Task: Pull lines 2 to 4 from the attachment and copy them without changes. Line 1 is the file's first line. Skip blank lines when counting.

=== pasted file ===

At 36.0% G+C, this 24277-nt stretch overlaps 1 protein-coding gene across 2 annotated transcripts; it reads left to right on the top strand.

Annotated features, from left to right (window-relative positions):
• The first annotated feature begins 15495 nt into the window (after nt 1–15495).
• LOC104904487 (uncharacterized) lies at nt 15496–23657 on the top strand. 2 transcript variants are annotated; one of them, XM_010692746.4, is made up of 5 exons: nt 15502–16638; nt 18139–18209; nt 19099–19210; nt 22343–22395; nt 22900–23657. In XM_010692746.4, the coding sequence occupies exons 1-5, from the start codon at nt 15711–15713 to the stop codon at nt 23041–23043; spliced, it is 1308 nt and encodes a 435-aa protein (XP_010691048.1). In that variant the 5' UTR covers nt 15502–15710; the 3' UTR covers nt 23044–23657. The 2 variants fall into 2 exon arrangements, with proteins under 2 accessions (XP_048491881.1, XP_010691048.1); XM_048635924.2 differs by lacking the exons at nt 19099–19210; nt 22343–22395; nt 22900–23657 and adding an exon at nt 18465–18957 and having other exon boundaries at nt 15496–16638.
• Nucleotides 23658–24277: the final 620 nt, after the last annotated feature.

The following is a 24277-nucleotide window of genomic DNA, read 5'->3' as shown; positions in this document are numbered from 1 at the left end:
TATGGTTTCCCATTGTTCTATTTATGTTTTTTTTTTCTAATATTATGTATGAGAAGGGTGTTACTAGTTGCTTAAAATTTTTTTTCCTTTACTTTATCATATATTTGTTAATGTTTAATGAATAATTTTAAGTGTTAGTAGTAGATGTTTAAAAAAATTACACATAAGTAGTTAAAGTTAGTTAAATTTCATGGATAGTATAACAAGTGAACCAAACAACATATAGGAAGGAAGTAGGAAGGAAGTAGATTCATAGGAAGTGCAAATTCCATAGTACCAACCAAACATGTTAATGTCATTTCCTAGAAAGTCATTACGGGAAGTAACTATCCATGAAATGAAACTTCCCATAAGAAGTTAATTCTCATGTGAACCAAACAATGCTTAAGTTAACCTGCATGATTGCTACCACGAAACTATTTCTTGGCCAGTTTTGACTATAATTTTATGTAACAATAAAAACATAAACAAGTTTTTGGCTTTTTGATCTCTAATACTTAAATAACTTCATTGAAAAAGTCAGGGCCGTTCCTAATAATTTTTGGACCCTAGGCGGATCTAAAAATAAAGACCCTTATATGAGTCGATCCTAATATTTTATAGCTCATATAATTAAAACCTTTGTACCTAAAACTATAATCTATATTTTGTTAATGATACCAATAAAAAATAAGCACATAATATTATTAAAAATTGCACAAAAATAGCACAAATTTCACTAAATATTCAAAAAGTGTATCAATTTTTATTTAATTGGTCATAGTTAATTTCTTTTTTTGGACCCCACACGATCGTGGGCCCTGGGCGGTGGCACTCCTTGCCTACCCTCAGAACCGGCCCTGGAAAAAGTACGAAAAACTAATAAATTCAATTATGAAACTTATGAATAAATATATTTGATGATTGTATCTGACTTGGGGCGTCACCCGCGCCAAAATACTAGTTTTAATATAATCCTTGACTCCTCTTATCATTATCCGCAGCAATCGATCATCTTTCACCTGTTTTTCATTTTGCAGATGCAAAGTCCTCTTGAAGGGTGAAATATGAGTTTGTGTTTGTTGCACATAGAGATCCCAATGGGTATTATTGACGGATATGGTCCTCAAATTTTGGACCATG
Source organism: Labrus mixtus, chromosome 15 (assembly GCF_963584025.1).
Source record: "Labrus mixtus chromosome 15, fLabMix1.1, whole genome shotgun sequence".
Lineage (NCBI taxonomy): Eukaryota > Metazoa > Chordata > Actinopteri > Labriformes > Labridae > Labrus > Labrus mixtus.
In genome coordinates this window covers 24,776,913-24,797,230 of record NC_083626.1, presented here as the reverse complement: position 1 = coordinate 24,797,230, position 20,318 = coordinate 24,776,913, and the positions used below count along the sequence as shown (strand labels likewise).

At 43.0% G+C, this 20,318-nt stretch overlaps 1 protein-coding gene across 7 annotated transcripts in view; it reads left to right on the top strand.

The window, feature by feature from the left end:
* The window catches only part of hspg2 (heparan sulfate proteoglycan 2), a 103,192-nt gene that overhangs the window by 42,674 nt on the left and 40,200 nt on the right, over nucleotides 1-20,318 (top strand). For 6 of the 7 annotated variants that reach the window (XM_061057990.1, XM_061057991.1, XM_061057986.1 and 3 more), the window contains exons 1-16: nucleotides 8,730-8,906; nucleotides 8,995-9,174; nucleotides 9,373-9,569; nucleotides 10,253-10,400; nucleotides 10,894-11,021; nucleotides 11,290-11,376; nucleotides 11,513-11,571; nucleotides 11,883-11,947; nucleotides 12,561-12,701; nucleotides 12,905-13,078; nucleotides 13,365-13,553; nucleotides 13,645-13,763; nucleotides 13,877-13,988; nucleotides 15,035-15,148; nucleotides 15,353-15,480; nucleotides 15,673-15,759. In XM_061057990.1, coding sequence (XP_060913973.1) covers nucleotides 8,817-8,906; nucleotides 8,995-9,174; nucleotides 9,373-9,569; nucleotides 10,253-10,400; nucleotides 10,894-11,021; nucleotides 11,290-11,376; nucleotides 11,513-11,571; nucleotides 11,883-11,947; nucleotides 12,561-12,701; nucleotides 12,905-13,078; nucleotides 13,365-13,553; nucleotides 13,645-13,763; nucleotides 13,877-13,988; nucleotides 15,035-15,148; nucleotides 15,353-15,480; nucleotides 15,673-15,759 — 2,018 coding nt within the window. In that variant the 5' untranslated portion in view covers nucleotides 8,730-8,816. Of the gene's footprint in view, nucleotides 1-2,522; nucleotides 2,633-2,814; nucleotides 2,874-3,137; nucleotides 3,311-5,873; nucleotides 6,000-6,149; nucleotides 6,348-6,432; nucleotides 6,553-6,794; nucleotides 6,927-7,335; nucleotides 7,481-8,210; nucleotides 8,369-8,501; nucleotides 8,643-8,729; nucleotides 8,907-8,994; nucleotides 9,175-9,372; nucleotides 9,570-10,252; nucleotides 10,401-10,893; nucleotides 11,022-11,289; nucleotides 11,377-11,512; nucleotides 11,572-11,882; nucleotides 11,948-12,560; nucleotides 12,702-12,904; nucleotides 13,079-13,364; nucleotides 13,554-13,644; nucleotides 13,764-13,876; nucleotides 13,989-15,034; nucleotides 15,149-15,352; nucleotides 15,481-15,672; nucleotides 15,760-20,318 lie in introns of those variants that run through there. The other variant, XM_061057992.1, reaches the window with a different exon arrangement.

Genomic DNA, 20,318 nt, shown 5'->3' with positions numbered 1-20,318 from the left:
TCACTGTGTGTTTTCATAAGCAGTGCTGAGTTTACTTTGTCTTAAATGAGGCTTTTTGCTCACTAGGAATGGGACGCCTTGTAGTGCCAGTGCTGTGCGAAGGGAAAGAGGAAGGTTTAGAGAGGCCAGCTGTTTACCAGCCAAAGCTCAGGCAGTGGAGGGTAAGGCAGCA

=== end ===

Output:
Annotated features, from left to right (window-relative positions):
• The first annotated feature begins 15495 nt into the window (after nt 1–15495).
• LOC104904487 (uncharacterized) lies at nt 15496–23657 on the top strand. 2 transcript variants are annotated; one of them, XM_010692746.4, is made up of 5 exons: nt 15502–16638; nt 18139–18209; nt 19099–19210; nt 22343–22395; nt 22900–23657. In XM_010692746.4, the coding sequence occupies exons 1-5, from the start codon at nt 15711–15713 to the stop codon at nt 23041–23043; spliced, it is 1308 nt and encodes a 435-aa protein (XP_010691048.1). In that variant the 5' UTR covers nt 15502–15710; the 3' UTR covers nt 23044–23657. The 2 variants fall into 2 exon arrangements, with proteins under 2 accessions (XP_048491881.1, XP_010691048.1); XM_048635924.2 differs by lacking the exons at nt 19099–19210; nt 22343–22395; nt 22900–23657 and adding an exon at nt 18465–18957 and having other exon boundaries at nt 15496–16638.